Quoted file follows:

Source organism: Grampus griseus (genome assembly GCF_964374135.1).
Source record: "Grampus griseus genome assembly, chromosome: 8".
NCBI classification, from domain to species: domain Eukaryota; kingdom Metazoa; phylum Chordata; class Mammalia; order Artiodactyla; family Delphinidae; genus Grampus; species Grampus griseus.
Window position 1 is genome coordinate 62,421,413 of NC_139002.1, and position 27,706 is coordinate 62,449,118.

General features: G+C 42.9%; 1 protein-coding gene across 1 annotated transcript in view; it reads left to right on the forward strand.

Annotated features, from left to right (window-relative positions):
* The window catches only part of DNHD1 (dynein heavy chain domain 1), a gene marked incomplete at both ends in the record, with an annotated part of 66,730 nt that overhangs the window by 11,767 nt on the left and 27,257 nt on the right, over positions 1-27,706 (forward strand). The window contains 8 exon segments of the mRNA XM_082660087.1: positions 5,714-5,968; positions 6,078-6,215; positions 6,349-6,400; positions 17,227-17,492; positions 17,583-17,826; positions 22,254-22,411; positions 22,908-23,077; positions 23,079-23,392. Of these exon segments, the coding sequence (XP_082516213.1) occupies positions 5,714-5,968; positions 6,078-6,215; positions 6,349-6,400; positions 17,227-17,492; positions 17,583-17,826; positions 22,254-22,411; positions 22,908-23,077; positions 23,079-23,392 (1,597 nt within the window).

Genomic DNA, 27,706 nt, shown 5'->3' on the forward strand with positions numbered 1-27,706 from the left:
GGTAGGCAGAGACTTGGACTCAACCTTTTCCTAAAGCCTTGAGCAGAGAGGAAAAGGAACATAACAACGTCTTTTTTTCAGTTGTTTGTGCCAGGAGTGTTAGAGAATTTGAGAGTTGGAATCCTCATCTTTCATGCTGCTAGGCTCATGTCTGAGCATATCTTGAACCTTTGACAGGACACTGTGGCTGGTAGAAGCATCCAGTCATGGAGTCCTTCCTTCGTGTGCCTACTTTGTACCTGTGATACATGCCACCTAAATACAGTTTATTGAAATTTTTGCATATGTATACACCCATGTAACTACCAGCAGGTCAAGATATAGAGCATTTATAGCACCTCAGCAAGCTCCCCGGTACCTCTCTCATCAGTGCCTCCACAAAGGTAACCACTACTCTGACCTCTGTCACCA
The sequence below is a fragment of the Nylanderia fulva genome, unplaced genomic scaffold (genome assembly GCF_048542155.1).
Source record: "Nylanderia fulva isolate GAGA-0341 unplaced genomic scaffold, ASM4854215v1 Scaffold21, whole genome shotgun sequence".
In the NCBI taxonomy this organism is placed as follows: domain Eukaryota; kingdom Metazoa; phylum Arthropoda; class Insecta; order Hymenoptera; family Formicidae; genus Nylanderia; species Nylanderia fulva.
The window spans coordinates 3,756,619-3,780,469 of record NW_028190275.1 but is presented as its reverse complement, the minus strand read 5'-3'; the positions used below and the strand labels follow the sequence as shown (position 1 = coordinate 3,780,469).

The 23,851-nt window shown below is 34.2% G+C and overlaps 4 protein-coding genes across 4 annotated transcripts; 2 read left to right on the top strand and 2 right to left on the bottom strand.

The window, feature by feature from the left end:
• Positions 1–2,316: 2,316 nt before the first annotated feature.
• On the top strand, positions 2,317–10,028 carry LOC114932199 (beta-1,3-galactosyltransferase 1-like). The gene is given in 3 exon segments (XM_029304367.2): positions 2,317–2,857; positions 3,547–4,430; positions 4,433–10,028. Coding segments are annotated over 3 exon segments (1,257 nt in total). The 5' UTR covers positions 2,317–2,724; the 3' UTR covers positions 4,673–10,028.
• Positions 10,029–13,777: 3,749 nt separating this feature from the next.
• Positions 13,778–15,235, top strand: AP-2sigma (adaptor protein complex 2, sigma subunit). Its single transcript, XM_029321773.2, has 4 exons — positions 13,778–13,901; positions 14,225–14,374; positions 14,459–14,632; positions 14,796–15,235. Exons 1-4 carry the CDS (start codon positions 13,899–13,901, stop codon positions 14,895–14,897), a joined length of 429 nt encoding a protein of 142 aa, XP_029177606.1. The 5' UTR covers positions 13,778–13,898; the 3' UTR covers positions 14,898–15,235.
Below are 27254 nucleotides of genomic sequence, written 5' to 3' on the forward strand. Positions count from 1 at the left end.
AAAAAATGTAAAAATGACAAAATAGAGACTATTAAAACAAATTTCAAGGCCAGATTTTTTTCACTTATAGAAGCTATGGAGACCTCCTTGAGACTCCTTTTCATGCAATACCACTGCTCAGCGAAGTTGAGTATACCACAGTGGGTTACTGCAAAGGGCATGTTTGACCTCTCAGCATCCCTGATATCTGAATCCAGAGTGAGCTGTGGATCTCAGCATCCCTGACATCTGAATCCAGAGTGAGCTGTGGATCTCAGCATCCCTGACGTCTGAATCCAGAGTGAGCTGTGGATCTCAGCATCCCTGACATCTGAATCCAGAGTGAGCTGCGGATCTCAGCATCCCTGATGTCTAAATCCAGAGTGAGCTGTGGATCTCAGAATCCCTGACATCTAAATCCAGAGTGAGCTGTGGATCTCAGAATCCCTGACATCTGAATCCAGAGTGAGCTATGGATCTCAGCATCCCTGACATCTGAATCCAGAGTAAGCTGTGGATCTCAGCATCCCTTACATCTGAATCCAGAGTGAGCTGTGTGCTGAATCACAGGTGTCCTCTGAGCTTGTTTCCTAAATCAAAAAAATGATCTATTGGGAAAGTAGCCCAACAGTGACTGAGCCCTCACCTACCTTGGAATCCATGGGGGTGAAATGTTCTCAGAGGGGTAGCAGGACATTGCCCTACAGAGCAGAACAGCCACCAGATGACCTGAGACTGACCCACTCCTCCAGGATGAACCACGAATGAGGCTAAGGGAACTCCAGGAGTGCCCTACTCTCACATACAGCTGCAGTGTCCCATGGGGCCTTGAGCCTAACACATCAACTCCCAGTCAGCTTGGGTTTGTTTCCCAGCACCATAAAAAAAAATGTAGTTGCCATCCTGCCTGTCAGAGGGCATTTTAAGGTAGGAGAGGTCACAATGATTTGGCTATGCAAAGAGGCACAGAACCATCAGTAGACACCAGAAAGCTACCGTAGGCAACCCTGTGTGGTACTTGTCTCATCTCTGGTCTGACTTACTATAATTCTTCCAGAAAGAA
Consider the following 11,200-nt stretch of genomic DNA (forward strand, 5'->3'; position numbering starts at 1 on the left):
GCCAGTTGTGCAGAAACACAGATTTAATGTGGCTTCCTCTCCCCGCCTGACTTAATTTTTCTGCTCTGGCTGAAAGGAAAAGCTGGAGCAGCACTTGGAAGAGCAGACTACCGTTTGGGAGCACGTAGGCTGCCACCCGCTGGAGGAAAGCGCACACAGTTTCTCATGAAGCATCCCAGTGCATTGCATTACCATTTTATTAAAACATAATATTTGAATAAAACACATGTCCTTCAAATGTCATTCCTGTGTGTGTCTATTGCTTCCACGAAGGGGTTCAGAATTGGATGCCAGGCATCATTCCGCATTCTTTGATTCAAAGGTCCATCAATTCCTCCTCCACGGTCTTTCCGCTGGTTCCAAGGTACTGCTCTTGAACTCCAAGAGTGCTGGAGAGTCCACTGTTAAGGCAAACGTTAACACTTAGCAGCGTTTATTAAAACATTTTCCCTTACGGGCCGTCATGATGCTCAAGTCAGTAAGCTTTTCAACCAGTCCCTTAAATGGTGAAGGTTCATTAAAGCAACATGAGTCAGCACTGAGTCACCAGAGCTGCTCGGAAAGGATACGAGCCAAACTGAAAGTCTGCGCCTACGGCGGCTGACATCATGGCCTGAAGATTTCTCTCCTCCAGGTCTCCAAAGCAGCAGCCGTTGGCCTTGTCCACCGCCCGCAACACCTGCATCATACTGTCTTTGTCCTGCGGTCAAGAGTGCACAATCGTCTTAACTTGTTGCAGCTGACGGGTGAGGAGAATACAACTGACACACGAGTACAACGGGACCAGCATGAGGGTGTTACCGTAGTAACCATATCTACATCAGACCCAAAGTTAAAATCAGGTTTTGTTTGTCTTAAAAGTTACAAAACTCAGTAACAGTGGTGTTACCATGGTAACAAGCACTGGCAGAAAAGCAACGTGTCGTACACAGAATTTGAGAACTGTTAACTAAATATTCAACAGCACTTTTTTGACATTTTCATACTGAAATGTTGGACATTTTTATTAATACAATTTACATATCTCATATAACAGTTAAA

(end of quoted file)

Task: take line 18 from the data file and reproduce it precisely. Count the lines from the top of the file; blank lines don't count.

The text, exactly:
• Positions 10,029–13,777: 3,749 nt separating this feature from the next.